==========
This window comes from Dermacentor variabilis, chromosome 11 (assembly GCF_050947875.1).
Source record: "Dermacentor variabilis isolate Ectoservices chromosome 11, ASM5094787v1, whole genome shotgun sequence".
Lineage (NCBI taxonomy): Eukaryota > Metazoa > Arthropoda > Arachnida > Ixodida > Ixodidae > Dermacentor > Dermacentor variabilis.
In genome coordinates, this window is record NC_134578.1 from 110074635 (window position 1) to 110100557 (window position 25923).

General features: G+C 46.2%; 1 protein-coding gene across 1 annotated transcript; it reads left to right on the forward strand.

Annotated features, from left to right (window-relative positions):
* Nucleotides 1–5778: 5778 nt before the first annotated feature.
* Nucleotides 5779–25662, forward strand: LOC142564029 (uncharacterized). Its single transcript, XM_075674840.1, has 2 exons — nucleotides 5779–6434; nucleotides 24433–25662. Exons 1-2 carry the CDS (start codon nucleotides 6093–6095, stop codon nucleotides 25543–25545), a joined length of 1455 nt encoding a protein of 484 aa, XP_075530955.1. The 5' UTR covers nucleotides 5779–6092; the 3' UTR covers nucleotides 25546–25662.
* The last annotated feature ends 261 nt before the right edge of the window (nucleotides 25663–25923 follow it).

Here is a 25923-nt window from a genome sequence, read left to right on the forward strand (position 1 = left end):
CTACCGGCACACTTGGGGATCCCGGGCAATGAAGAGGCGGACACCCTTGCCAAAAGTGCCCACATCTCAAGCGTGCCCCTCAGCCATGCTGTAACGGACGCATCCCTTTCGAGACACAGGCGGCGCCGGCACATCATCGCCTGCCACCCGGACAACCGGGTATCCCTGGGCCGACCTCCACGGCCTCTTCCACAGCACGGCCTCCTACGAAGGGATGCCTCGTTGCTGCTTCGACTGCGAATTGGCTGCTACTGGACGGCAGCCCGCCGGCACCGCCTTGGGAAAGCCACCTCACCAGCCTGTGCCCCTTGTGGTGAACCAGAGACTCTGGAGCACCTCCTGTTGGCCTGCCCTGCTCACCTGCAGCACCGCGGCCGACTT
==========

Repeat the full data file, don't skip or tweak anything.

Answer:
This window comes from Dermacentor variabilis, chromosome 11 (assembly GCF_050947875.1).
Source record: "Dermacentor variabilis isolate Ectoservices chromosome 11, ASM5094787v1, whole genome shotgun sequence".
Lineage (NCBI taxonomy): Eukaryota > Metazoa > Arthropoda > Arachnida > Ixodida > Ixodidae > Dermacentor > Dermacentor variabilis.
In genome coordinates, this window is record NC_134578.1 from 110074635 (window position 1) to 110100557 (window position 25923).

General features: G+C 46.2%; 1 protein-coding gene across 1 annotated transcript; it reads left to right on the forward strand.

Annotated features, from left to right (window-relative positions):
* Nucleotides 1–5778: 5778 nt before the first annotated feature.
* Nucleotides 5779–25662, forward strand: LOC142564029 (uncharacterized). Its single transcript, XM_075674840.1, has 2 exons — nucleotides 5779–6434; nucleotides 24433–25662. Exons 1-2 carry the CDS (start codon nucleotides 6093–6095, stop codon nucleotides 25543–25545), a joined length of 1455 nt encoding a protein of 484 aa, XP_075530955.1. The 5' UTR covers nucleotides 5779–6092; the 3' UTR covers nucleotides 25546–25662.
* The last annotated feature ends 261 nt before the right edge of the window (nucleotides 25663–25923 follow it).

Here is a 25923-nt window from a genome sequence, read left to right on the forward strand (position 1 = left end):
CTACCGGCACACTTGGGGATCCCGGGCAATGAAGAGGCGGACACCCTTGCCAAAAGTGCCCACATCTCAAGCGTGCCCCTCAGCCATGCTGTAACGGACGCATCCCTTTCGAGACACAGGCGGCGCCGGCACATCATCGCCTGCCACCCGGACAACCGGGTATCCCTGGGCCGACCTCCACGGCCTCTTCCACAGCACGGCCTCCTACGAAGGGATGCCTCGTTGCTGCTTCGACTGCGAATTGGCTGCTACTGGACGGCAGCCCGCCGGCACCGCCTTGGGAAAGCCACCTCACCAGCCTGTGCCCCTTGTGGTGAACCAGAGACTCTGGAGCACCTCCTGTTGGCCTGCCCTGCTCACCTGCAGCACCGCGGCCGACTT